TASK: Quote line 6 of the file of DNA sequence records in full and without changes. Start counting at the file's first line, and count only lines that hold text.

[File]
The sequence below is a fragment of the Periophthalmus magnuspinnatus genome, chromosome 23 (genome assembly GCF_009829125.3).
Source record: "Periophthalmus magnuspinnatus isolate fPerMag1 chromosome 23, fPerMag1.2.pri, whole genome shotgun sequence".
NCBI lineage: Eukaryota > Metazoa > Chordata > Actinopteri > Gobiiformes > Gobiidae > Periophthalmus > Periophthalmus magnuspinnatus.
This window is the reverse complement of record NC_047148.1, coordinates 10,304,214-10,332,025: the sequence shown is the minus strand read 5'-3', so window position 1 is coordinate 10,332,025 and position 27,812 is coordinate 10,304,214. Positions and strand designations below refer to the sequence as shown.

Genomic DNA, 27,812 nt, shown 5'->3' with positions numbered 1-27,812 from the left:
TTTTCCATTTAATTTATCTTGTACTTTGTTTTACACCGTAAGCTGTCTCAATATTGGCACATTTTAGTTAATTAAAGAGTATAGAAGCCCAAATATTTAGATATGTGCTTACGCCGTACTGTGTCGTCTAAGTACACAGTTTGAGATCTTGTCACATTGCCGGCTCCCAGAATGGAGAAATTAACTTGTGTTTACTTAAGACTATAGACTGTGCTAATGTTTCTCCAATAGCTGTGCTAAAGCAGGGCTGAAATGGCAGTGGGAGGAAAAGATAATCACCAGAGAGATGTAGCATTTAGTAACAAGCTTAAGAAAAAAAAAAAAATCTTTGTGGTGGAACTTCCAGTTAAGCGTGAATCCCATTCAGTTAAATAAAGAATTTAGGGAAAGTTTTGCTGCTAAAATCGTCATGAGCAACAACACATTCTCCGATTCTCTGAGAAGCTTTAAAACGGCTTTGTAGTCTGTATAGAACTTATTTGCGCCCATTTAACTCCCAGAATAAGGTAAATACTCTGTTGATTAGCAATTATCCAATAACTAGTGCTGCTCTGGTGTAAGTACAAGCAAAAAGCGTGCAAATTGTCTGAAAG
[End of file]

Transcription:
TTTTCCATTTAATTTATCTTGTACTTTGTTTTACACCGTAAGCTGTCTCAATATTGGCACATTTTAGTTAATTAAAGAGTATAGAAGCCCAAATATTTAGATATGTGCTTACGCCGTACTGTGTCGTCTAAGTACACAGTTTGAGATCTTGTCACATTGCCGGCTCCCAGAATGGAGAAATTAACTTGTGTTTACTTAAGACTATAGACTGTGCTAATGTTTCTCCAATAGCTGTGCTAAAGCAGGGCTGAAATGGCAGTGGGAGGAAAAGATAATCACCAGAGAGATGTAGCATTTAGTAACAAGCTTAAGAAAAAAAAAAAAATCTTTGTGGTGGAACTTCCAGTTAAGCGTGAATCCCATTCAGTTAAATAAAGAATTTAGGGAAAGTTTTGCTGCTAAAATCGTCATGAGCAACAACACATTCTCCGATTCTCTGAGAAGCTTTAAAACGGCTTTGTAGTCTGTATAGAACTTATTTGCGCCCATTTAACTCCCAGAATAAGGTAAATACTCTGTTGATTAGCAATTATCCAATAACTAGTGCTGCTCTGGTGTAAGTACAAGCAAAAAGCGTGCAAATTGTCTGAAAG